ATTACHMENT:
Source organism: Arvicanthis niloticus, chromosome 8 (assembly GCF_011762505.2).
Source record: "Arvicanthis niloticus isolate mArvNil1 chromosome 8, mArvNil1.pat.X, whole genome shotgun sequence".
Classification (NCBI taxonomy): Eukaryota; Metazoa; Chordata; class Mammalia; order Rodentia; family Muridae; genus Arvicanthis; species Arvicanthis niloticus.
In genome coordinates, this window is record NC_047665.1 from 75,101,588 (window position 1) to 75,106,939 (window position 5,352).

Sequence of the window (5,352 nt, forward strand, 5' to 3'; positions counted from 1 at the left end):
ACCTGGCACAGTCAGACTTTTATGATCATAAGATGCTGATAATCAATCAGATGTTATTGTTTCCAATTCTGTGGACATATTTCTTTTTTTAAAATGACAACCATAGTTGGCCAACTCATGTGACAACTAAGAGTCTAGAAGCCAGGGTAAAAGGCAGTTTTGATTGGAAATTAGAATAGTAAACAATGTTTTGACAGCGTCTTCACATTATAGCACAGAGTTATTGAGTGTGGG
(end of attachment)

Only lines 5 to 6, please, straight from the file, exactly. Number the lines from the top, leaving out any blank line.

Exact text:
Sequence of the window (5,352 nt, forward strand, 5' to 3'; positions counted from 1 at the left end):
ACCTGGCACAGTCAGACTTTTATGATCATAAGATGCTGATAATCAATCAGATGTTATTGTTTCCAATTCTGTGGACATATTTCTTTTTTTAAAATGACAACCATAGTTGGCCAACTCATGTGACAACTAAGAGTCTAGAAGCCAGGGTAAAAGGCAGTTTTGATTGGAAATTAGAATAGTAAACAATGTTTTGACAGCGTCTTCACATTATAGCACAGAGTTATTGAGTGTGGG